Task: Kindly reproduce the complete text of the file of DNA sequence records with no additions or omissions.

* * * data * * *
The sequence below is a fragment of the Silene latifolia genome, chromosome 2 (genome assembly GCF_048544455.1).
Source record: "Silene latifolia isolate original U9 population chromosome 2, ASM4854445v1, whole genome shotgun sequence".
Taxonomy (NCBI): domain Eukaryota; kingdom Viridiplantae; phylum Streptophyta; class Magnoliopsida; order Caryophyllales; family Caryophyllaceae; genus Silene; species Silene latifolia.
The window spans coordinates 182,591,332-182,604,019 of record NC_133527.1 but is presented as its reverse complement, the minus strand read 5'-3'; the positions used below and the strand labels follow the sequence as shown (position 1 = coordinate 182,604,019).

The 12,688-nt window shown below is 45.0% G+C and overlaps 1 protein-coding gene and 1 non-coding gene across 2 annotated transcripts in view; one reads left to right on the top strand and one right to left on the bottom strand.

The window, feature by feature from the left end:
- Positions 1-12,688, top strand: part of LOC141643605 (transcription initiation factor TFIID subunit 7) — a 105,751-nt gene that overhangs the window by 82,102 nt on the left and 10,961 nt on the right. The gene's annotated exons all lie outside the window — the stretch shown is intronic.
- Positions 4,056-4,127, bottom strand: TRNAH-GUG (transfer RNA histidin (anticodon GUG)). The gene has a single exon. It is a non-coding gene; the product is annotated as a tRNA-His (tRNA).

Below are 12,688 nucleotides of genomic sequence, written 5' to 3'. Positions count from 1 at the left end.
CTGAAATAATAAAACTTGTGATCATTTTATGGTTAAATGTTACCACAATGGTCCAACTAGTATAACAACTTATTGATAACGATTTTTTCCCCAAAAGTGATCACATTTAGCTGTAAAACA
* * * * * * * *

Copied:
The sequence below is a fragment of the Silene latifolia genome, chromosome 2 (genome assembly GCF_048544455.1).
Source record: "Silene latifolia isolate original U9 population chromosome 2, ASM4854445v1, whole genome shotgun sequence".
Taxonomy (NCBI): domain Eukaryota; kingdom Viridiplantae; phylum Streptophyta; class Magnoliopsida; order Caryophyllales; family Caryophyllaceae; genus Silene; species Silene latifolia.
The window spans coordinates 182,591,332-182,604,019 of record NC_133527.1 but is presented as its reverse complement, the minus strand read 5'-3'; the positions used below and the strand labels follow the sequence as shown (position 1 = coordinate 182,604,019).

The 12,688-nt window shown below is 45.0% G+C and overlaps 1 protein-coding gene and 1 non-coding gene across 2 annotated transcripts in view; one reads left to right on the top strand and one right to left on the bottom strand.

The window, feature by feature from the left end:
- Positions 1-12,688, top strand: part of LOC141643605 (transcription initiation factor TFIID subunit 7) — a 105,751-nt gene that overhangs the window by 82,102 nt on the left and 10,961 nt on the right. The gene's annotated exons all lie outside the window — the stretch shown is intronic.
- Positions 4,056-4,127, bottom strand: TRNAH-GUG (transfer RNA histidin (anticodon GUG)). The gene has a single exon. It is a non-coding gene; the product is annotated as a tRNA-His (tRNA).

Below are 12,688 nucleotides of genomic sequence, written 5' to 3'. Positions count from 1 at the left end.
CTGAAATAATAAAACTTGTGATCATTTTATGGTTAAATGTTACCACAATGGTCCAACTAGTATAACAACTTATTGATAACGATTTTTTCCCCAAAAGTGATCACATTTAGCTGTAAAACA